Sensory Profiles: A Tool for Reflecting and Understanding
by Madison Michel, MM, MT-BC
What does it mean to be neurodivergent? In many cases, it means there is a difference in neurodevelopment that causes divergent neuroanatomy. Neurodivergent behavior often manifests as compensation or coping for sensory systems that are over or under connected. These include visual (seeing), auditory (hearing), gustatory (tasting), olfactory (smelling), tactile (feeling), proprioceptive (awareness of body in space), vestibular (balance), and interoceptive (internal regulation) systems.
For the most part, neurotypical individuals are able to regulate and balance sensory information without giving much thought to doing so. For neurodivergent individuals, this might not be so easy and accommodation might be required.
For therapists, caregivers, coworkers, friends, and family members of neurodivergent individuals, it can be extremely valuable to purposefully work to understand sensory systems and all the ways we develop sensory accommodations. One great tool for doing this is to take some time to create sensory profiles, including a description of how one processes sensory information and accommodations made. This not only fosters self reflection, but relational understanding between neurotypical and neurodivergent individuals.
I’ve created an example Sensory Profile below, but feel free to add rows and columns to your own to include other important information.
Low need; easily filters out sound in environment when needed
High need; sensitive to environmental light and screens, develops headaches with prolonged exposure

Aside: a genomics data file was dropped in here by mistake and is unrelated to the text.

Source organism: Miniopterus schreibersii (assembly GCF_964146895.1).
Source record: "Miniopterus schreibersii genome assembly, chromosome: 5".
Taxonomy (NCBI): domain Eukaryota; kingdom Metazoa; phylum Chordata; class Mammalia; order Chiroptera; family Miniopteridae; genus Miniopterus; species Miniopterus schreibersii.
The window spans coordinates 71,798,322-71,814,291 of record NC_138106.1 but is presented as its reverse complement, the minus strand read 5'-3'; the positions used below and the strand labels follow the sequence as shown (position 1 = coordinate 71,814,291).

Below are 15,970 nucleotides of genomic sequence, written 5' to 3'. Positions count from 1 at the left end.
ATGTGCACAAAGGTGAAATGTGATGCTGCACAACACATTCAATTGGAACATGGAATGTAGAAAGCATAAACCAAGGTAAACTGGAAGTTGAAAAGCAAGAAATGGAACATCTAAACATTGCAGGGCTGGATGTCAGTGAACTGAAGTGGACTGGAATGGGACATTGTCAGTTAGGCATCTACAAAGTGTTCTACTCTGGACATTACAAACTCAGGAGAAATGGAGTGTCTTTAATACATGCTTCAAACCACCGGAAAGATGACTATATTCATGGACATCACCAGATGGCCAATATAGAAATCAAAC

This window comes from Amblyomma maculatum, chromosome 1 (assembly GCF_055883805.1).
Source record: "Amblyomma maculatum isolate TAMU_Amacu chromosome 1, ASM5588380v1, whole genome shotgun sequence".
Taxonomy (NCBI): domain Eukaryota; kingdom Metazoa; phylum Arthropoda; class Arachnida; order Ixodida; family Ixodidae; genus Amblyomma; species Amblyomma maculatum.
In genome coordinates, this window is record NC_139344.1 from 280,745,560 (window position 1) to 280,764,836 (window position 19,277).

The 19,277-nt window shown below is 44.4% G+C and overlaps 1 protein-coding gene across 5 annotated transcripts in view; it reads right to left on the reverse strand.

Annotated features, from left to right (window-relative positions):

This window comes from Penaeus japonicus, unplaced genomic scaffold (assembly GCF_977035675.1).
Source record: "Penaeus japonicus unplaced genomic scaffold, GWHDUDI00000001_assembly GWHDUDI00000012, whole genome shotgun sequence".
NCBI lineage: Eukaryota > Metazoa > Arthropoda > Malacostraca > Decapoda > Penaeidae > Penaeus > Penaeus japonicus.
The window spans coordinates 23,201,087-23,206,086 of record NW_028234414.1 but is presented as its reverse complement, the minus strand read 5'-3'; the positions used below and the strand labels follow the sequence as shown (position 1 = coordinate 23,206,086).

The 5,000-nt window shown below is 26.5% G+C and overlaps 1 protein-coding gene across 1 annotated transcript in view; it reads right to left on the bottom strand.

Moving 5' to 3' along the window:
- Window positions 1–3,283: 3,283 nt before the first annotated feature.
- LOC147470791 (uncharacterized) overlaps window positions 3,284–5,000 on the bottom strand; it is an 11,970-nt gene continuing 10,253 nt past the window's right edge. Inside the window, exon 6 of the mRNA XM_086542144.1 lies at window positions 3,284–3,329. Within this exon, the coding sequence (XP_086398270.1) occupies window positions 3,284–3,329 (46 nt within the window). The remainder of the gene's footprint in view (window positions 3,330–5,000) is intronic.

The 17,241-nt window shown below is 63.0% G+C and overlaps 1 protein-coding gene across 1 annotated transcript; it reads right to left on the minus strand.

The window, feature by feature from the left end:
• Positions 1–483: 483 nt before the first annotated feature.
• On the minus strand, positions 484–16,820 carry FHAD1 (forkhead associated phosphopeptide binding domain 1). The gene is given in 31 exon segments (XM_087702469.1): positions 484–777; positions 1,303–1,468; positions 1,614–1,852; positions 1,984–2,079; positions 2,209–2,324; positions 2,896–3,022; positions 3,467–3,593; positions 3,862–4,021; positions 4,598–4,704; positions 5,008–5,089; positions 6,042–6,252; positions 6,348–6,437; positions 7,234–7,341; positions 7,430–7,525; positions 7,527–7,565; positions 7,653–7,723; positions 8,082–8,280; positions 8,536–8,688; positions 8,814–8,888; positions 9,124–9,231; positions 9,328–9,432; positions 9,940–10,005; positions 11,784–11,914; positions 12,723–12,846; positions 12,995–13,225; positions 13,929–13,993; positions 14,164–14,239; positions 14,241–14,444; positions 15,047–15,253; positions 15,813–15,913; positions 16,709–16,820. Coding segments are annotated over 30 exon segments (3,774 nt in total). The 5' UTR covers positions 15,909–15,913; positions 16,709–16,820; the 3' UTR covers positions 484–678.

Wear blue light glasses when looking at screens, wear sunglasses when driving to protect from environmental light
Moderate need; irritated by extended wear of tight fitting clothing or rough textures on skin
Wear soft, loose-fitting clothing
Low need; easily filters out smells in environment when neeed
Moderate need; seeks occasional input, especially when anxious
Keep silicone chewies or gummy candy/chewing gum available
High need; has difficulty sitting still for long periods of time and maintaining muscle control
Engage in stretching and shift sitting positions frequently to regulate self
Occasional need; experiences dizziness when heart rate is elevated and/or when experiencing respiratory allergies
Take breaks when exercising to regulate vestibular senses; practice deep breathing when experiencing anxiety; take allergy medication as needed to minimize respiratory systems and stuffiness
Low need; recognizes and exercises control of bodily needs/functions such as hunger or needing to use the bathroom
I first created a sensory profile and sensory profiles for clients in a Neurodevelopment in Music Therapy course within my graduate course work at Colorado State University. I found it incredibly valuable for self reflection and evaluating client needs in a new way! I encourage you to create one for yourself, your clients, and/or your loved ones with sensory needs.
How do you support your sensory needs? Let us know in the comments!